English is the official language of Australia. However, many Australians, or Aussies (pronounced Ozzies), use words and expressions that may be unfamiliar to Canadians. Although not all Australians use them, most Australians are familiar with expressions such as "fair dinkum" (true or honest) or "bonzer bloke" (a good fellow). Other expressions that Canadians may find different are those common in England, but not in North America, such as petrol (gasoline), lift (elevator) or biro (ballpoint pen).

Australians speak with a distinctive accent, referred to colloquially as "Strine." It is broad and flat and varies according to region. Some words are shortened to one or two syllables, and then "y," "ie," or "o" is added to the end. For example, the television is called the "telly," a barbeque is known as a "barbie," or surfers are called "surfies."

Today, many immigrant groups in Australia continue to use their native languages, as well as English. Radio programs are now broadcast in fifty-two languages. Some Aborigines in the Outback speak little or no English. Aborigines once had at least 100 languages and many dialects. Unfortunately, many of these languages have died out. Pitjantjatjara is the most common dialect in the western desert language group. It contains three vowels and 17 consonants. Complicated tongue action is required to pronounce words in this language. Many Australian words, such as kangaroo, kookaburra and wallaby, have been derived from Aboriginal words.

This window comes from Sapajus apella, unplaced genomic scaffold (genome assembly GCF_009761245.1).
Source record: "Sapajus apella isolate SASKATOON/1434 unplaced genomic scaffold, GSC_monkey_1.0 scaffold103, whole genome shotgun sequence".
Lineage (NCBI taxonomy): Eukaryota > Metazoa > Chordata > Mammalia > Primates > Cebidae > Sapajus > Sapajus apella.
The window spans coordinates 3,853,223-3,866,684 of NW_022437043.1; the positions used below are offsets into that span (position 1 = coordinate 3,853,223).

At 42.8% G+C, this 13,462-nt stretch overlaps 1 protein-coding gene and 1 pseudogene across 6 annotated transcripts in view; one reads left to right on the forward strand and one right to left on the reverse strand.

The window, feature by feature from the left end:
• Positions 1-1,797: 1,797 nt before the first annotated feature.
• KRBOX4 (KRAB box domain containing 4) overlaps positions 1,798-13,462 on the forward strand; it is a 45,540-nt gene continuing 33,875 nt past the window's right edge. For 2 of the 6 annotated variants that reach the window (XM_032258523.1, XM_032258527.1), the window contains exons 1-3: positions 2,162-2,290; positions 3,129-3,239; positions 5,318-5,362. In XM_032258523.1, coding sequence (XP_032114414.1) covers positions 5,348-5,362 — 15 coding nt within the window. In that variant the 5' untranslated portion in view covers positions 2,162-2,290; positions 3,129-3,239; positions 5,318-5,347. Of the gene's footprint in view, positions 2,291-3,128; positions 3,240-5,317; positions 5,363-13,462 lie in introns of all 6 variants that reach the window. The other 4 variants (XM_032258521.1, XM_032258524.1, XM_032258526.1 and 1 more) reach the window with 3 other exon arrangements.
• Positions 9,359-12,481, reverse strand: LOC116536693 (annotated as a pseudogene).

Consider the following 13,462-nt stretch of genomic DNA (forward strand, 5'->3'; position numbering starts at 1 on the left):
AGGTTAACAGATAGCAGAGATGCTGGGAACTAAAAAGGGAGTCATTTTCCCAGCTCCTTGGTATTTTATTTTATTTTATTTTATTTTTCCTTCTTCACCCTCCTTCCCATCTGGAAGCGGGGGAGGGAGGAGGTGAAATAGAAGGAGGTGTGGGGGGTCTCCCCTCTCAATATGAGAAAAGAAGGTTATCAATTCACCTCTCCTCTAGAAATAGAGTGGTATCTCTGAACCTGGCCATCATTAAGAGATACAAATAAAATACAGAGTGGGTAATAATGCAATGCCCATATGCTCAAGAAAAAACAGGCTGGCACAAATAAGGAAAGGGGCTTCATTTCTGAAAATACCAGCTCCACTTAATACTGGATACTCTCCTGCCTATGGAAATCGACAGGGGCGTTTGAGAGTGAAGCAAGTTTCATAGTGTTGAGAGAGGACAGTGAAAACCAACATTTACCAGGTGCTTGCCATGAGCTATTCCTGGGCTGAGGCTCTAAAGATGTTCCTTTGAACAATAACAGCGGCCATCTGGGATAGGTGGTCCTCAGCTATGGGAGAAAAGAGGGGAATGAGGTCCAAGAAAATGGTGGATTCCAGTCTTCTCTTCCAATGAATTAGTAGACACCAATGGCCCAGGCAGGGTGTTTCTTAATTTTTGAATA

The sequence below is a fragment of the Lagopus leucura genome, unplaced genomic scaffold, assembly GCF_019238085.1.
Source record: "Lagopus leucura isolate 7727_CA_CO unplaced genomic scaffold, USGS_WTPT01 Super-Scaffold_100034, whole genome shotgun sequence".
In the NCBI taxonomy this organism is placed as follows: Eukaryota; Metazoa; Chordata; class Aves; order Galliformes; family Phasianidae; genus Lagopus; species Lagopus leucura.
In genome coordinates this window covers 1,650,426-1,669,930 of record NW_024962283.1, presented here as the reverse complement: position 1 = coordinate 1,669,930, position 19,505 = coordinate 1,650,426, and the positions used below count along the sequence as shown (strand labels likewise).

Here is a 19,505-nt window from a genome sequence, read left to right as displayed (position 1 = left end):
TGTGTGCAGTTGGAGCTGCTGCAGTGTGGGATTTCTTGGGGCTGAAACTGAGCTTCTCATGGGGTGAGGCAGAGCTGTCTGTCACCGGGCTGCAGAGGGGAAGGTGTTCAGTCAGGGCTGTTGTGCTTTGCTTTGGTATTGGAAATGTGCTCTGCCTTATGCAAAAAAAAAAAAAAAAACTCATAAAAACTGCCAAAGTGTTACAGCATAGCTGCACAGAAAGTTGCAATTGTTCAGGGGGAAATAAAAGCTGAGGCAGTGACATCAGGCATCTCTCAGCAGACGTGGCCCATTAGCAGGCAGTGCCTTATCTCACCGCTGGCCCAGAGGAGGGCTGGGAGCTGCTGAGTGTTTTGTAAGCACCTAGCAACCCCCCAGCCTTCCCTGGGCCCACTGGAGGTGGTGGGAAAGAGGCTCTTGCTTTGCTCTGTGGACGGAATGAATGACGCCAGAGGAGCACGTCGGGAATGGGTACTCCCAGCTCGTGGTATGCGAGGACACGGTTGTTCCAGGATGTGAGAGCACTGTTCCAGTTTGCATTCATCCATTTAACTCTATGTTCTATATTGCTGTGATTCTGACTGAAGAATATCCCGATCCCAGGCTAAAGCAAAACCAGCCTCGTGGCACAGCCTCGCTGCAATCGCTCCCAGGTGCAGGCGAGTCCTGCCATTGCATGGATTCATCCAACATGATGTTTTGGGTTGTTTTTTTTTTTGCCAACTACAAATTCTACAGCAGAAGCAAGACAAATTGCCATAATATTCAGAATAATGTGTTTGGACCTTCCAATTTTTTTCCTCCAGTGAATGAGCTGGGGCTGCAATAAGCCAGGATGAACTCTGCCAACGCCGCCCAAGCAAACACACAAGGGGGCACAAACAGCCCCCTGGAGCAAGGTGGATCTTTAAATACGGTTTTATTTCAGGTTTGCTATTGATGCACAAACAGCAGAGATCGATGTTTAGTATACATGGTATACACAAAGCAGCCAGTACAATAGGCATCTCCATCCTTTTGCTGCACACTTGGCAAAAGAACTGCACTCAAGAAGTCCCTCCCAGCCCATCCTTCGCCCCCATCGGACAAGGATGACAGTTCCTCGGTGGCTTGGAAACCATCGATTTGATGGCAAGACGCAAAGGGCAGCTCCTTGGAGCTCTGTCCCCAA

Since there is no written Aboriginal language, traditions are passed down through stories, songs and rituals. For example, "song lines" are songs that describe the landmarks of journeys; Aborigines used these songs to guide them through the desert.

   Did you know?

The Australian accent is known as "Strine." This word is thought to be the word "Australian" spoken through closed teeth. Some scholars say this pronunciation came about because of the need to keep one's trap (mouth) shut against blowies (blow flies).

  Canadian Australian
  Hello   G'day
  Thank you   Ta
  Friend   Mate, cobber
  No problem   No worries, No dramas
  Man   Bloke
  Woman   Sheila
  Cowboy   Stockman, Jillaroo, Jackeroo
  Soldier   Digger
  Food   Tucker, grub
  Candy   Lolly
  To feel unwell   Feel crook

   Did you know?

When people get lost in the bush, they use the Aboriginal custom of cupping their hands to their mouths and calling out "Coo-ee." The sound echoes and can be heard far away. Anyone who hears it responds by calling "Coo-ee" back.